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What is Damp?

What is damp and why is it a problem?

Damp can be a source of stress and frustration to affected homeowners – but what is damp and what kinds of problems does it cause?

what is damp

We can see this is damp but why? We’ll get the answer

Properties need to have a little moisture in them to provide an optimum living environment. Sometimes, and for a variety of reasons, those moisture levels can increase, bringing a multitude of problems. The material all houses are built from can be weakened by too much water. These include stone, brick and timber frame buildings.

An increase in your internal moisture levels can be a result rainwater penetrating into the structure from outside, from condensation created inside or a combination of factors.

At first, a little bit of damp can easily go unnoticed. Without removing the cause and treating the problem, damp can soon build up, damaging the building, interior decoration, belongings and even your health – asthma sufferers are particularly vulnerable to damp conditions. Others, with a depressed a immune response, for example the elderly, very young or those recovering from illness are also at risk.

What are the main types of damp?

In order to identify the right course of action to eliminate your damp problems, you need to know what type of damp is creating the issue. There are 3 main types of damp that affect domestic properties, which are:

To learn more about the different types of damp, just follow the links to their dedicated pages.

Our experts visit houses in the Leeds, Sheffield, York and wider Yorkshire area every day, assessing all of these types of damp and dealing with their unsightly and unhealthy symptoms – if you’re worried about damp in your home, contact our friendly team on 0113 265 2752 – York  01904 566577 – Sheffield 0114 224 5121 or email us via our contact page. Or read on to find out, what is damp?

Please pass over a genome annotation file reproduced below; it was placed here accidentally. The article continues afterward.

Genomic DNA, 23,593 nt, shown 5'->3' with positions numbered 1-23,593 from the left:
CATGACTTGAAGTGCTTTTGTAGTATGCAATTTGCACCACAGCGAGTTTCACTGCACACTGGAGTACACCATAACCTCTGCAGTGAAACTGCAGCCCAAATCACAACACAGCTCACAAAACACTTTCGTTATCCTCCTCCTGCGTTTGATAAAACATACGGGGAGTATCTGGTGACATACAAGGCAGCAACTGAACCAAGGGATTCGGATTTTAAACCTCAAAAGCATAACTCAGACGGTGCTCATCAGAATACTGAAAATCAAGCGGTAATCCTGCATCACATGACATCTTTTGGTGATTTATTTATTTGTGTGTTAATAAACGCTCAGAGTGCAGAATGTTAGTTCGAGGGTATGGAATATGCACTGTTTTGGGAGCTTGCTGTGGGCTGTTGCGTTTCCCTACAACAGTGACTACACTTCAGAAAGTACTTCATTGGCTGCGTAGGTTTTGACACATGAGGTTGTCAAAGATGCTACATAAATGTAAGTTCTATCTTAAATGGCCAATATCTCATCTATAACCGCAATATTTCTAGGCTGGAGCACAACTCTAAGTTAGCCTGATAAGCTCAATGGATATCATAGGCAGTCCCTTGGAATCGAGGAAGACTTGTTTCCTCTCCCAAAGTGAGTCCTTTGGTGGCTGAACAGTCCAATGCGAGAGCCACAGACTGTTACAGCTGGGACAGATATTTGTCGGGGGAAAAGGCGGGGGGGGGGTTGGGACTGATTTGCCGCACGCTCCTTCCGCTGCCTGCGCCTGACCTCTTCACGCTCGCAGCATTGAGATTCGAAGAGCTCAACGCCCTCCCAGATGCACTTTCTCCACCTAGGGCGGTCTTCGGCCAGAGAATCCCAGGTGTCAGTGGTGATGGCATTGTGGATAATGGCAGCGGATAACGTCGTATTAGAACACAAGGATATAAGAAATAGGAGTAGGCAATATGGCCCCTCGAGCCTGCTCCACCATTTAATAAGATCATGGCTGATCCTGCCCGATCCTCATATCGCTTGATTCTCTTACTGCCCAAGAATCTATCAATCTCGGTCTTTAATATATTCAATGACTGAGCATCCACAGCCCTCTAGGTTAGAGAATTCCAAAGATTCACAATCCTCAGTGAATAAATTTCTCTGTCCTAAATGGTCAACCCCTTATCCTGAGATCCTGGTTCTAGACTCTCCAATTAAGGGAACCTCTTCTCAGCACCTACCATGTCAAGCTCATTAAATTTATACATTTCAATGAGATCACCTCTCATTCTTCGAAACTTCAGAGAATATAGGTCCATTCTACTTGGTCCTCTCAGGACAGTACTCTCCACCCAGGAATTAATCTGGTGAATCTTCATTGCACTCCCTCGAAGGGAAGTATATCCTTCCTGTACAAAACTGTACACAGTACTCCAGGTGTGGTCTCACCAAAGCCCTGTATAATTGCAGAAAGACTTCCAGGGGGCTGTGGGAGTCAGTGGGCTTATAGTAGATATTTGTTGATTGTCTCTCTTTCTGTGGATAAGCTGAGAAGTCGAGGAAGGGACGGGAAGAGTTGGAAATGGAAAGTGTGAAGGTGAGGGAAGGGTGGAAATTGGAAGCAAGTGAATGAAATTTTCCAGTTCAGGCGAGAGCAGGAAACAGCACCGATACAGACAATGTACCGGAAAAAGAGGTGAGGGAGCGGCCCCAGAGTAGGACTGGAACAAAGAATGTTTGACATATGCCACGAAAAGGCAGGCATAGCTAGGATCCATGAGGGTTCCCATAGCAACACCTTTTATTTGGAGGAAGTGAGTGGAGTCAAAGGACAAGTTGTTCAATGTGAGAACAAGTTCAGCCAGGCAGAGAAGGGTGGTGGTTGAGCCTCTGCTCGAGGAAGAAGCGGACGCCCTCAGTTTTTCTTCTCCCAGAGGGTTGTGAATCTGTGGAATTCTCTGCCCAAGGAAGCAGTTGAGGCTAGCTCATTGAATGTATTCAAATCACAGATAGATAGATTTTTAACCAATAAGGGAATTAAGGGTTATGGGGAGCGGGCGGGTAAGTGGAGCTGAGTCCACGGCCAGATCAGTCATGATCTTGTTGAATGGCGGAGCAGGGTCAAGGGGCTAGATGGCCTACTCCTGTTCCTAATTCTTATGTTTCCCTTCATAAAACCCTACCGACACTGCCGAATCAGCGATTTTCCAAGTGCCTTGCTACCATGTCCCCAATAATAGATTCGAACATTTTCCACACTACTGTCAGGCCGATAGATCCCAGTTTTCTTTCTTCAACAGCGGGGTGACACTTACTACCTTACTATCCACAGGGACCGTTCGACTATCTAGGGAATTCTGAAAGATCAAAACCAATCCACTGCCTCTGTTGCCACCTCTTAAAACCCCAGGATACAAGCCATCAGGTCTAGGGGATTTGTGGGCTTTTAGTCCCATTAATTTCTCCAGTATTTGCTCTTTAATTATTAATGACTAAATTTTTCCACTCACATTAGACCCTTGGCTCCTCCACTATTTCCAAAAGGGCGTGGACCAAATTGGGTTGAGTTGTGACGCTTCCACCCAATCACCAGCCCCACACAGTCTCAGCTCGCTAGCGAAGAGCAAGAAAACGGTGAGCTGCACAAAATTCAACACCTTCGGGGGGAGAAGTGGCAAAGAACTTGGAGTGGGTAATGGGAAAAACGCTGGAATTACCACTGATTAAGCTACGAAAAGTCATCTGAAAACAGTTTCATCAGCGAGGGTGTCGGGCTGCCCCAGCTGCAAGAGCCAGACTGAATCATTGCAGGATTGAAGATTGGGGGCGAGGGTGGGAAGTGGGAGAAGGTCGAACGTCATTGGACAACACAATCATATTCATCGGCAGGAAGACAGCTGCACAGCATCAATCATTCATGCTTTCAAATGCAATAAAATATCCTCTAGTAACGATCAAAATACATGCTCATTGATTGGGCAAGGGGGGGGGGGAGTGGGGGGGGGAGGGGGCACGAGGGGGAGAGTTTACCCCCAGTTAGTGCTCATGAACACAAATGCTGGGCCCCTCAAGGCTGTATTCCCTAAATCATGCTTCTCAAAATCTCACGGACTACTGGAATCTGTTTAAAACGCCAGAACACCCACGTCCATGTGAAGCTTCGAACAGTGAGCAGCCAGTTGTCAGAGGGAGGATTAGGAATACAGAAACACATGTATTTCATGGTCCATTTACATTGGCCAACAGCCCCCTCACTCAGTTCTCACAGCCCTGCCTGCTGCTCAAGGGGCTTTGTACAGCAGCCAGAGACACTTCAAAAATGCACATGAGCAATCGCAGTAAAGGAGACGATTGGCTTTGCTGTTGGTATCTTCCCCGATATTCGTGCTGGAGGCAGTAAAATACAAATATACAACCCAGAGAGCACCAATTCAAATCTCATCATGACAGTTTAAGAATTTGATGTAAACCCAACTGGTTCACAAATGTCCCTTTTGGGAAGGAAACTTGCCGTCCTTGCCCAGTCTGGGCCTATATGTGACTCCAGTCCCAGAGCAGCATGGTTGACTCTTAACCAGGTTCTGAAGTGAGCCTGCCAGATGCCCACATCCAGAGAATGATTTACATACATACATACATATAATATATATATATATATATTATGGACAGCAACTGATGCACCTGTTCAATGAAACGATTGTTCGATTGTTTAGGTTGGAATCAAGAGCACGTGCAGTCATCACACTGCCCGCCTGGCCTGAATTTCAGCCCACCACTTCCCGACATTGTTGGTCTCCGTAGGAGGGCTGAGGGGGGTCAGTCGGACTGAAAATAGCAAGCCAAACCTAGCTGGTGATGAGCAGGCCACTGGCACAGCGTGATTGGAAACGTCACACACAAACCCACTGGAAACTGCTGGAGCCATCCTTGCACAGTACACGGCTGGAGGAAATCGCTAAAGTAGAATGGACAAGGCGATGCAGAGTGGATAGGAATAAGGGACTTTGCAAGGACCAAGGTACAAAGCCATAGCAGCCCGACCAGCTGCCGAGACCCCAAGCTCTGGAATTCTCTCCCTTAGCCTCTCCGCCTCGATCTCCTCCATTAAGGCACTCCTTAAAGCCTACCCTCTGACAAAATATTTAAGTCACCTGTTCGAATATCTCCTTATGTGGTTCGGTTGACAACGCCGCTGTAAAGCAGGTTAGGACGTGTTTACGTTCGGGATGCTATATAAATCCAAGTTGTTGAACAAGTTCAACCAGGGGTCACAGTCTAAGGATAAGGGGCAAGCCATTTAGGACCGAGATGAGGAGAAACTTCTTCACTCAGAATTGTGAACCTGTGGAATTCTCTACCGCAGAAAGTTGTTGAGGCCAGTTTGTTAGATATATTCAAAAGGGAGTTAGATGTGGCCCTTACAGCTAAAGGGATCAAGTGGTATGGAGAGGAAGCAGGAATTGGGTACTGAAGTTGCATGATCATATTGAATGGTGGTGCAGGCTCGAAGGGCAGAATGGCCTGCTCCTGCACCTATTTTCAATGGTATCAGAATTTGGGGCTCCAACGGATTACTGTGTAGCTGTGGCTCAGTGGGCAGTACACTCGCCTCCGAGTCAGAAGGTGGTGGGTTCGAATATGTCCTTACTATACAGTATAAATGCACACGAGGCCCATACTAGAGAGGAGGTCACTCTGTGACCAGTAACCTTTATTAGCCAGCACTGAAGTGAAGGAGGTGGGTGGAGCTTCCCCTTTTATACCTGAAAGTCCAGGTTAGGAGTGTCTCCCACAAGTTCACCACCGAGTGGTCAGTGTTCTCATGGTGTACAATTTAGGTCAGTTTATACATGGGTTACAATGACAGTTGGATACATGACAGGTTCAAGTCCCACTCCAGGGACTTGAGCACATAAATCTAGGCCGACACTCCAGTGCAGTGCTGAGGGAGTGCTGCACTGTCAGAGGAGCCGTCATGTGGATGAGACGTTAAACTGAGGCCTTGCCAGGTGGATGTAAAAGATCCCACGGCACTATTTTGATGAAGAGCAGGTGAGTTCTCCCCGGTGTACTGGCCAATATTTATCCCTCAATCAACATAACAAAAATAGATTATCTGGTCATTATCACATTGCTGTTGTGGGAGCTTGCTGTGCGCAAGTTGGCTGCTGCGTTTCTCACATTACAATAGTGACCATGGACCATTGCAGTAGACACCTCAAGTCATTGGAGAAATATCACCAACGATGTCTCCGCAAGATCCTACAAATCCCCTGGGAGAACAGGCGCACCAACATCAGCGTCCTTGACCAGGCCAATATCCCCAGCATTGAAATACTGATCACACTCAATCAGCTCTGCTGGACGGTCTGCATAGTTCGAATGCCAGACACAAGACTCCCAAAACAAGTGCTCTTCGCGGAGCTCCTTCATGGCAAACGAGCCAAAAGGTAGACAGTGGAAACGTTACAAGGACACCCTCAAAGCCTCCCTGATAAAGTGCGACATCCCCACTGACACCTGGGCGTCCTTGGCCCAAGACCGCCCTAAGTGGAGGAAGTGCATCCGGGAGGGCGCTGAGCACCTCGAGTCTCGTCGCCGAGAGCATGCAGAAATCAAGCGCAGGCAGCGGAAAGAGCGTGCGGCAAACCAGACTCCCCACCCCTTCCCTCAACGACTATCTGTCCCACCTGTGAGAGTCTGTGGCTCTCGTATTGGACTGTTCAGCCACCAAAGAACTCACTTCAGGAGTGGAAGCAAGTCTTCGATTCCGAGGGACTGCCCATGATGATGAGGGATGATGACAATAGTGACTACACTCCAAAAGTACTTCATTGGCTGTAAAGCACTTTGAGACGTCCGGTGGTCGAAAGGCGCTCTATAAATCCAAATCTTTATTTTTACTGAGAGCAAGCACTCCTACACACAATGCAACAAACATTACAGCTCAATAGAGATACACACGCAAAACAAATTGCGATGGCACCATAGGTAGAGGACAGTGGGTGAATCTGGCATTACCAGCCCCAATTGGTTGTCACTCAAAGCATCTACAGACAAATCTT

What are the signs of damp?

Damp makes itself known in a number of different ways. None of these are particularly pleasant. During several decades of working with damp, we’ve seen just about every sign of its presence possible. Signs of damp depend on the cause, but here are the main ones:

  • Smell – if your house has started to smell musty, it’s probably worth investigating the cause, as it’s very likely to be a damp problem.
  • Plaster problems – damp can cause blistering, flaking and discoloured plaster.
  • Staining – paintwork and wallpaper can absorb the damp, deepening the colour or tone, so it looks like a stain spreading across the wall – it may even feel damp to the touch.
  • Mould – a sure-fire way to detect damp is if you notice those telltale dark spots caused by the unwelcome presence of mould and mildew.
  • Wood decay – damps can cause fungi to appear on timber, or even attract more animated nasties such as woodworm to thrive, causing decay.
  • Rust – check the screws in your skirting boards and the metal angle beads on corners of walls for signs of rust: metal shouldn’t be exposed to enough moisture to rust indoors, so this can be sign that you’re suffering from damp.

You can even get signs of damp on the outside of your property too. Check for crumbling mortar and white marks caused by salt from evaporating water staining the walls. Green moss or algea is also a sign that all is not well.

Once moisture builds up in your house and damp starts to appear, it will only get worse unless you deal with it. The worse it gets, the more likely it is to start damaging your home or your health. The sooner it is tackled the less it will cost to fix.

If you think you might have damp, and need help to assess and fix the problem, call our specialists on 0113 265 2752 – York  01904 566577 – Sheffield 0114 224 5121 or email us via our contact page and we’ll do everything we can to restore your property to its former, pre-damp glory!

If you want to explore damp in more detail our MD’s blog is a rich source of technical help. His posts there ranging from the fundamentals of damp to advanced and detailed technical posts for students and built environment professionals. A basic post to sample would be: A basic guide to damp part 3 or for the more advanced student: Relative humidity and vapour pressure – which is best?




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